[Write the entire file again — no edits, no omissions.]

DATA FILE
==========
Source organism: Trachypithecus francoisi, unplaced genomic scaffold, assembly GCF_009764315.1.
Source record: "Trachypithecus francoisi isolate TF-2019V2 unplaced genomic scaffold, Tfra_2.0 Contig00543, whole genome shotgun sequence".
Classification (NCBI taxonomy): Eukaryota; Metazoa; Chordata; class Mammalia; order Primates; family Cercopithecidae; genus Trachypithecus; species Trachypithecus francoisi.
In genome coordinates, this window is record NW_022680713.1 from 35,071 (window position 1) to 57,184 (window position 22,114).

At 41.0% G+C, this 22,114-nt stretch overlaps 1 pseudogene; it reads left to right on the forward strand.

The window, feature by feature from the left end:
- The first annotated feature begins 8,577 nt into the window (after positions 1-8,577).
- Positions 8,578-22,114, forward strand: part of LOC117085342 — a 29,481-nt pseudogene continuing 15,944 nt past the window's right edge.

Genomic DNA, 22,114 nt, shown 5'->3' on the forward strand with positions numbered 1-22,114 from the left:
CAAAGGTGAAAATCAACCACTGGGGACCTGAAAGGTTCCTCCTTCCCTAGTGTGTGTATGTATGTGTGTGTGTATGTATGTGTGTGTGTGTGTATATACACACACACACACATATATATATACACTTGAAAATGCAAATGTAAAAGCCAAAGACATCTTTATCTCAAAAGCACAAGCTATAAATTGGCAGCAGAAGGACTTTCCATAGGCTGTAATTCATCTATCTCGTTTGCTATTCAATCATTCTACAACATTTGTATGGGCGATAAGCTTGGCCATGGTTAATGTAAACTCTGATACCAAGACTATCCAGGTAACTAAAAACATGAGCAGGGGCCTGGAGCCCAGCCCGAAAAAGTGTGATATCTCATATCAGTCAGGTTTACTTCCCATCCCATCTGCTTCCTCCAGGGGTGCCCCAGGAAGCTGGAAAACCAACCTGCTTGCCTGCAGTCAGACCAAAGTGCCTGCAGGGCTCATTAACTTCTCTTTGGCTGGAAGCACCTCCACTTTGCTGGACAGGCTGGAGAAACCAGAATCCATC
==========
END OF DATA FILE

Source organism: Trachypithecus francoisi, unplaced genomic scaffold, assembly GCF_009764315.1.
Source record: "Trachypithecus francoisi isolate TF-2019V2 unplaced genomic scaffold, Tfra_2.0 Contig00543, whole genome shotgun sequence".
Classification (NCBI taxonomy): Eukaryota; Metazoa; Chordata; class Mammalia; order Primates; family Cercopithecidae; genus Trachypithecus; species Trachypithecus francoisi.
In genome coordinates, this window is record NW_022680713.1 from 35,071 (window position 1) to 57,184 (window position 22,114).

At 41.0% G+C, this 22,114-nt stretch overlaps 1 pseudogene; it reads left to right on the forward strand.

The window, feature by feature from the left end:
- The first annotated feature begins 8,577 nt into the window (after positions 1-8,577).
- Positions 8,578-22,114, forward strand: part of LOC117085342 — a 29,481-nt pseudogene continuing 15,944 nt past the window's right edge.

Genomic DNA, 22,114 nt, shown 5'->3' on the forward strand with positions numbered 1-22,114 from the left:
CAAAGGTGAAAATCAACCACTGGGGACCTGAAAGGTTCCTCCTTCCCTAGTGTGTGTATGTATGTGTGTGTGTATGTATGTGTGTGTGTGTGTATATACACACACACACACATATATATATACACTTGAAAATGCAAATGTAAAAGCCAAAGACATCTTTATCTCAAAAGCACAAGCTATAAATTGGCAGCAGAAGGACTTTCCATAGGCTGTAATTCATCTATCTCGTTTGCTATTCAATCATTCTACAACATTTGTATGGGCGATAAGCTTGGCCATGGTTAATGTAAACTCTGATACCAAGACTATCCAGGTAACTAAAAACATGAGCAGGGGCCTGGAGCCCAGCCCGAAAAAGTGTGATATCTCATATCAGTCAGGTTTACTTCCCATCCCATCTGCTTCCTCCAGGGGTGCCCCAGGAAGCTGGAAAACCAACCTGCTTGCCTGCAGTCAGACCAAAGTGCCTGCAGGGCTCATTAACTTCTCTTTGGCTGGAAGCACCTCCACTTTGCTGGACAGGCTGGAGAAACCAGAATCCATC